Now suppose instead that $x$ is odd, and write $x=2k+1$. So $3^{2k+1}-2^y=z^2$. We can rewrite this as $3 \times 3^{2k}-2^y=z^2$, and then rearrange this to $3^{2k}-z^2=2^y-2 \times 3^{2k}$. We can factorize this as $(3^k-z)(3^k+z)=2(2^{y-1}-3^{2k})$. Since the two factors on the left differ by $2z$, which is even, they are either both even or both odd. But since the right hand side is even, at least one of them must be even. So they must both be even. This means that $2(2^{y-1}-3^{2k})$ is a multiple of $4$, so $(2^{y-1}-3^{2k})$ is even. Since $3^{2k}$ is odd for any $k$, $2^{y-1}$ must be odd. So $2^{y-1}=1$, and therefore $y-1=0$, so $y=1$.

This reduces the '$x$ is odd' case to the simpler case $3^x-2=z^2$, which looks as if it's going to require Gaussian integers to solve. Two solutions, which you give, are $(1,1,1)$ and $(3,1,5)$.

In summary:

$0$. $x=y=z=0$ is the solution if either $x$ or $y$ is $0$. If $x \neq 0 \neq y$ then there are two cases to consider:

$1$. If $x$ is even, then all solutions are given by the identity $(2^a+1)^2−4×2^a=(2^a−1)^2$, where $(2^a+1)$ is a power of $3$.

$2$. If $x$ is odd, then $y=1$, and the problem becomes similar to question $2$.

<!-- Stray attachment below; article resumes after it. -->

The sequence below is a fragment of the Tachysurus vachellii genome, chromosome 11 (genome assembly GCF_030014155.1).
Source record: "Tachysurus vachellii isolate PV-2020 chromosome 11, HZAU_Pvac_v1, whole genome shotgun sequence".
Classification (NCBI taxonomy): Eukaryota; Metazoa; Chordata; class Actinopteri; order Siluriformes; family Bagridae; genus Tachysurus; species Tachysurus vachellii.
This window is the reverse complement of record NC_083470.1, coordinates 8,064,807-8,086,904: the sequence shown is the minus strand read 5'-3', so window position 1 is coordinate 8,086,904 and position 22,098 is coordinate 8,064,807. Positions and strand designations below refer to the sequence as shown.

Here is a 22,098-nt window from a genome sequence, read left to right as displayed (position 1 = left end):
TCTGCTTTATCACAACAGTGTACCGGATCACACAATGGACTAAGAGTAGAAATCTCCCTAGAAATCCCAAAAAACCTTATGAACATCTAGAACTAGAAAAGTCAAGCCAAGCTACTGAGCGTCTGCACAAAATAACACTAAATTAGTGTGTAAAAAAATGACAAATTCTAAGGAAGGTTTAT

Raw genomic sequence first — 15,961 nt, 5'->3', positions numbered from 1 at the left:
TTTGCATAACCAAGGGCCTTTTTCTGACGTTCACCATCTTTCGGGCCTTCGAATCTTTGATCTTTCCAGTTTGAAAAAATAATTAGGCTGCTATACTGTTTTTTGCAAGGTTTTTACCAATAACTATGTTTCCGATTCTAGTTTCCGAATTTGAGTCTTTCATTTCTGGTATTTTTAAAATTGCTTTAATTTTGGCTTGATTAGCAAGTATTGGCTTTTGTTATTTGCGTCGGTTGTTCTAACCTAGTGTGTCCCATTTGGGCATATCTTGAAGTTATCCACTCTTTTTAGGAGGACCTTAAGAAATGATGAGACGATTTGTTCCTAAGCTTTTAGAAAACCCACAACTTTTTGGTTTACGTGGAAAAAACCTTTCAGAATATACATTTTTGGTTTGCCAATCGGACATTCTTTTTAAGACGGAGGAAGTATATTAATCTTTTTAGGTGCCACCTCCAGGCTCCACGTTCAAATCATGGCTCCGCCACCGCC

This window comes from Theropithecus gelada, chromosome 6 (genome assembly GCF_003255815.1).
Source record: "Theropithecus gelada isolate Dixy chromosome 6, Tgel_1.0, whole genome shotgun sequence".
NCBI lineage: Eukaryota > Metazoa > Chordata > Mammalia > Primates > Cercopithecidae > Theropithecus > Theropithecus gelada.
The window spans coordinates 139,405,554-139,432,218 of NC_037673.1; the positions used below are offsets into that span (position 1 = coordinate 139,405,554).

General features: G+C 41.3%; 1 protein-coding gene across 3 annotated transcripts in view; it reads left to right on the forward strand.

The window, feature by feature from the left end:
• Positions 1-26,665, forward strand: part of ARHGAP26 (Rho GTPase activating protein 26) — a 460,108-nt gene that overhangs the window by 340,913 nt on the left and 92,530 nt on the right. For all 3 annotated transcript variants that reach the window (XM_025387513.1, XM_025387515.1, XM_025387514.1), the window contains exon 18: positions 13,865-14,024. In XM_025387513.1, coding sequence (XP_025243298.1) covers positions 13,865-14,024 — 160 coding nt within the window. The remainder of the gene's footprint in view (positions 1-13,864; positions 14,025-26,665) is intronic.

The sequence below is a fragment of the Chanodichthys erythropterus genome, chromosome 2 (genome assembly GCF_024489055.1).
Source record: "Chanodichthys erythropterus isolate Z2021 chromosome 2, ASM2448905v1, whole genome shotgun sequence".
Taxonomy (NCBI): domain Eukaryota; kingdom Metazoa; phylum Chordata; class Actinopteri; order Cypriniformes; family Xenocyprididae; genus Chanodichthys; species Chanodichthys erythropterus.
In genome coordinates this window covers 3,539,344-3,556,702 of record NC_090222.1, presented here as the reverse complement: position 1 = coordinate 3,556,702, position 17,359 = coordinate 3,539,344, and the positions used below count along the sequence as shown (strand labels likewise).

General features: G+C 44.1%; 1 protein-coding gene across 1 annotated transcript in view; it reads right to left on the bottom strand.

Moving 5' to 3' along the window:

A quick proof that the only powers of $3$ which are one more than a power of $2$ are $3^1$ and $3^2$ - write $3^x=2^y+1$. Now if $y$ is even, then $2^y$ is a square, so $3^x$ cannot be a multiple of $3$ (by arithmetic $\mod 3$), so $3^x=1$. But that means that $2^y=0$, which is a contradiction. So $y$ is odd.

Now suppose $x$ is even. Then we can write $3^{2k}-1=2^y$ and factorize the LHS to give $(3^k+1)(3^k-1)=2^y$. So $(3^k+1)$ and $(3^k-1)$ are two powers of $2$ differing by $2$; the only such pair is $2$ and $4$, so $3^k=3$. So $3^x=9$, giving $2^y=8$.

Suppose instead that $x$ is odd. Let $x=2k+1$ and $y=2r+1$, as $y$ is odd. Now we can see that $3^{2k+1}-1=2^{2r+1}$. We can write this as $3 \times 3^{2k}-1=2 \times 2^{2r}$ and rearrange this to give $3^{2k}-1=2(2^{2r}-3^{2k})$, which we can factorize as $(3^k-1)(3^k+1)=2(2^r-3^k)(2^r+3^k)$. Now $(3^k-1)$ and $(3^k+1)$ differ by $2$, so they are both even or both odd. Because of the factor of $2$ on the RHS, they are both even (and $3^k$ is odd), so the RHS must be a multiple of $4$. So at least one of $(2^r-3^k)$ and $(2^r+3^k)$ is even, which means that $2^r$ must be odd. So $2^r=1$, which means that $2^y=2$, giving $3^x=3$.

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Just a small note: If $y=0$, then $3^x -1=z^2$, and not $z^2+3^x=1$ –  Kirthi Raman Mar 26 '12 at 18:48
    
Thanks for spotting that - I've now corrected the error. –  Donkey_2009 Mar 29 '12 at 14:32
    
I had to wait to see if there are more answers. (Kudos on the bounty!) –  Kirthi Raman Mar 30 '12 at 12:12
    
Thanks - I'm afraid I didn't really fulfil the requirements, but I haven't given up yet on finishing the problem off! –  Donkey_2009 Mar 30 '12 at 12:19
    
You could always come back and update I think :) –  Kirthi Raman Mar 30 '12 at 14:58